Last week Democrats took a step 200 years in the making. More specifically, Democrats eliminated the minority’s ability to filibuster executive nominees by changing Senate rules to require only a simple majority (50 or 51 Senators) to approve the nominee’s appointment (minus Supreme Court justices). The move indicates several facets of the upper chamber and will have deep repercussions for the nation moving forward.
First-off, the action indicates Democratic frustration with GOP opposition to numerous Presidential nominees. Democrats point to GOP opposition to Chuck Hagel’s appointment as Secretary of Defense or Consumer Financial Protection Bureau director Rich Cordray. Notably, both these appointments ultimately went through. Parties threatening to use the “Nuclear Option” is nothing new. Republicans threatened to use it in 05 and 06 if Democrats did not allow Bush’s Supreme Court nominees to move forward. But they never took the final step. Democrats, fed up with GOP opposition to liberal nominees on the DC Circuit Court of Appeals, did.
It is important to understand the Senate was designed to be a slow body where consensus was almost always required (hence closure votes requiring 3/5th support). Among those voting in support of eliminating the filibuster for executive nominees were many Democrats elected in 2008 who have consistently expressed frustration with the slow nature of the Senate. Perhaps somebody should give them a civics lesson. The growing partisan divide in the upper chamber likely played a big role in their final decisions.
Though few Americans may note the action its consequences are likely to play out long-term. One potential consequence is that nominees for judicial and executive positions could be purely ideological pawns. If you know you only need 50 or 51 votes and your party is unlikely to deny you your executive appointments why would any GOP or Democratic President feel the need to nominate center-right or left nominees? This could give the country right and left-wing hacks that are setting everything from environmental to health policy to legal precedent.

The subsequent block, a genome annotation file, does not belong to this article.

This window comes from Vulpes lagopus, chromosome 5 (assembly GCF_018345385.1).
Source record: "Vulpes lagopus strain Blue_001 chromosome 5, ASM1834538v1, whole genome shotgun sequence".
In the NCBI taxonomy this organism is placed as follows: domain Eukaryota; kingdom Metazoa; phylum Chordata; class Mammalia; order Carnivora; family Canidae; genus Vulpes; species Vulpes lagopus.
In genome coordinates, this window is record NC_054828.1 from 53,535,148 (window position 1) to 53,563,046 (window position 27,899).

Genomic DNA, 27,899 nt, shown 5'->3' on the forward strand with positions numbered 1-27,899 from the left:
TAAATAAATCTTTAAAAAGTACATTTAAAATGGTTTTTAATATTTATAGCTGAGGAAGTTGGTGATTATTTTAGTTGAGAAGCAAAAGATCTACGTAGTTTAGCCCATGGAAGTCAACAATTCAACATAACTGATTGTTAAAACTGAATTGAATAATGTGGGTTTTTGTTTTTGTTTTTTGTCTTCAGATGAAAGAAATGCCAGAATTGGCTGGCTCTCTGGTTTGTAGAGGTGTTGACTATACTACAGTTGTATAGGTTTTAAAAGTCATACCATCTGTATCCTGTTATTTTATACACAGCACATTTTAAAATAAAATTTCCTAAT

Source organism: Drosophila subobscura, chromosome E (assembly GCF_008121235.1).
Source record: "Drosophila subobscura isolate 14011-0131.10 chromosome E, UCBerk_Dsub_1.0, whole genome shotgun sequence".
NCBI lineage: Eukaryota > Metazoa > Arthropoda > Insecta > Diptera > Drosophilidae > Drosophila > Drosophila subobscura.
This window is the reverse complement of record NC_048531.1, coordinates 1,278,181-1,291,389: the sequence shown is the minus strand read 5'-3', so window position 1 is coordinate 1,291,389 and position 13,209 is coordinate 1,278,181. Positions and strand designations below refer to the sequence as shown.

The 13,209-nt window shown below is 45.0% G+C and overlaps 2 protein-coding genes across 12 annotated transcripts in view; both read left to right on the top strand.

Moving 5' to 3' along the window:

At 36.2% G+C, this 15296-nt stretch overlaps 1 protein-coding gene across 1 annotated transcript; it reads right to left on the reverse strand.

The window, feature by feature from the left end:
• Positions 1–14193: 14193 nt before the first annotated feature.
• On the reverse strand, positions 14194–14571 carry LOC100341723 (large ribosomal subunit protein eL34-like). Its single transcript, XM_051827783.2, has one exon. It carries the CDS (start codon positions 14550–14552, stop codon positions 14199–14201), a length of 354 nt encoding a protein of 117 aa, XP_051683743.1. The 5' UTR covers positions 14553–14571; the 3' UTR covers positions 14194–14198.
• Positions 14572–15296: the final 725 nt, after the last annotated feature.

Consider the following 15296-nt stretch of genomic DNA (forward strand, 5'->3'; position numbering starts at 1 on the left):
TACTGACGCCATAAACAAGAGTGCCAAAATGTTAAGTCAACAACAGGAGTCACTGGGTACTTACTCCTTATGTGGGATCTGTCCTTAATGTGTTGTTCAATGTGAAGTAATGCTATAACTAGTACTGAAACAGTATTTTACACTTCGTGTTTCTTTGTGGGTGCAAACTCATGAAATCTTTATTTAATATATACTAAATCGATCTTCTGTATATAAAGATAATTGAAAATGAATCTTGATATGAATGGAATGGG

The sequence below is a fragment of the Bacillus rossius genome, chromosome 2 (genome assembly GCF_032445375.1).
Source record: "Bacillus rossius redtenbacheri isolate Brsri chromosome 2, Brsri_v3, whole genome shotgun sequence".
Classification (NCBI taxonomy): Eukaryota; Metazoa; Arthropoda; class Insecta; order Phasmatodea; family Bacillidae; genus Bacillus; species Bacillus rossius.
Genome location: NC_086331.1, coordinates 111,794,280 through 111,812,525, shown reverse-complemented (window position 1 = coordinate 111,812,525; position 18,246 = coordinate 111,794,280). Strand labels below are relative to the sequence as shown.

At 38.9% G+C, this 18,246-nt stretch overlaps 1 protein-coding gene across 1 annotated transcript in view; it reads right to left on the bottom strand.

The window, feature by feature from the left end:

Republicans once they gain the majority (and they will someday) will likely feel little compunction to not use the tool the Democrats have given them. Another potential consequence of Democrats actions might be that someday the Nuclear Option is expanded to go beyond Executive nominees. If a Senate majority feels populist or powerful enough they may just decide to turn the Senate into a smaller House of Representatives (simple majority rules) and eliminate the 60 vote requirements for closure and to end debate on bills or even make a Supreme Court confirmation a simply majority vote.
One would also have to be blind to not note the move comes as the President’s approval is falling due to Obamacare and the polls are turning against Democrats nationally. The President’s approval has dropped not because Republicans or Independents have left him (they did a long time ago) but because Democrats have fallen out of love with their leader. Election polls have also started to show a trend of the Democratic share of the electorate in key states shrinking (indicating they are not going to vote). Eliminating the filibuster to allow more liberal Presidential nominees to move forward would thus seem to be aimed at pleasing the base. I suspect the base is more worried about the disaster that is the Healthcare law.
Senate Majority Leader Harry Reid heavily pushed the Nuclear Option arguing GOP opposition was hurting the country. I have heard this argument echoed in numerous blogs and Facebook debates. Never-mind the answer to the question is deeply rooted in partisan preferences. However, it is Harry Reid who may deeply wound the country. By allowing a President and his party the ability to get what they want by a simple majority the accumulation of power within the Executive Branch is only likely to intensify. Republicans would be foolish not to use the tool once they gain power to push their agenda even if it means using more power in the Executive. This further leads to the marginalization of Congress and the American public. Especially if the President and his party use this power to put ideologically pure candidates on federal benches. Ironic that Harry Reid would not consider this as he is a leader in the Legislative Branch.
Irony aside, the implementation of the Nuclear Option will be bad medicine for the country long-term and not benefit Democrats short-term. The Executive Branch accumulates more power from such an action and Congress’s and the Court’s oversight authority is further eroded. Meanwhile, freshman Democratic Senators think they have down the country a favor when all they have done is weaken their party and the institution they serve in.